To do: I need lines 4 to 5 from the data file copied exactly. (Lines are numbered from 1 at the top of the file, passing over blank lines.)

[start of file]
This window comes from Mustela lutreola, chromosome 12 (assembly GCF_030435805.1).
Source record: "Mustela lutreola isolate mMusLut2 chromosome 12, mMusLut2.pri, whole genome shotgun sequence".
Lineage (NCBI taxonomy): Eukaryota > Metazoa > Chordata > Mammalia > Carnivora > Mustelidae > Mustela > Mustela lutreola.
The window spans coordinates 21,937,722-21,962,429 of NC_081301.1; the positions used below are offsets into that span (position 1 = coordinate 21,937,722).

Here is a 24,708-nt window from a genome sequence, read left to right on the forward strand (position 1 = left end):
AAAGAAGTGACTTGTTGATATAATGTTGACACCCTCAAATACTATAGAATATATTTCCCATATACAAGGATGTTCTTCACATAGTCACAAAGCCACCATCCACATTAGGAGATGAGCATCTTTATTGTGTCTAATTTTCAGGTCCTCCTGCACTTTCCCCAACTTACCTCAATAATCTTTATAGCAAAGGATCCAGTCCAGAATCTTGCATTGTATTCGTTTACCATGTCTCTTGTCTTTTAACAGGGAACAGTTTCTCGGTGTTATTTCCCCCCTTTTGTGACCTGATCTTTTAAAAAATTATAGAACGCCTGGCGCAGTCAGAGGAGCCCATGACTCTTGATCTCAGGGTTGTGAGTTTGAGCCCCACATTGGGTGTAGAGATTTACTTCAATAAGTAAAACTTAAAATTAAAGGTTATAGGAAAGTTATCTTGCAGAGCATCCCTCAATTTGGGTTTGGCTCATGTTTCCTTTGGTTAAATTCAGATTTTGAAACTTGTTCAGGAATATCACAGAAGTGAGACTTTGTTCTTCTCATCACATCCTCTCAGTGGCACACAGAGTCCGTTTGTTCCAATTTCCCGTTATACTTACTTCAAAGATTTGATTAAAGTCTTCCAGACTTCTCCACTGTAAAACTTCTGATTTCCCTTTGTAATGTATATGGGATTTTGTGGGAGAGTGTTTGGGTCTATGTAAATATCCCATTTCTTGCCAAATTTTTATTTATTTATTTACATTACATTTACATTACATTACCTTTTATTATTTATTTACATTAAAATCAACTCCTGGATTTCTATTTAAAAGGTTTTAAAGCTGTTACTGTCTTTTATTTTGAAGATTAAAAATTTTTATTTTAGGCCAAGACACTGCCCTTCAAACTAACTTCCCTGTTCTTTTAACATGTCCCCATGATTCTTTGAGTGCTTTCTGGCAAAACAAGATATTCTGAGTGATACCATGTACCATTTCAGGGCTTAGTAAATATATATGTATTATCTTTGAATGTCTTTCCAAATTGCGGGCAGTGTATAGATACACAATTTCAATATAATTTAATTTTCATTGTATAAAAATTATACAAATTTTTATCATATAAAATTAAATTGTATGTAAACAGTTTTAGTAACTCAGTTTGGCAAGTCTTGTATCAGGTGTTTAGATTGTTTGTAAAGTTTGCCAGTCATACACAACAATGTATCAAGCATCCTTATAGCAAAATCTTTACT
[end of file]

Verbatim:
The window spans coordinates 21,937,722-21,962,429 of NC_081301.1; the positions used below are offsets into that span (position 1 = coordinate 21,937,722).

Here is a 24,708-nt window from a genome sequence, read left to right on the forward strand (position 1 = left end):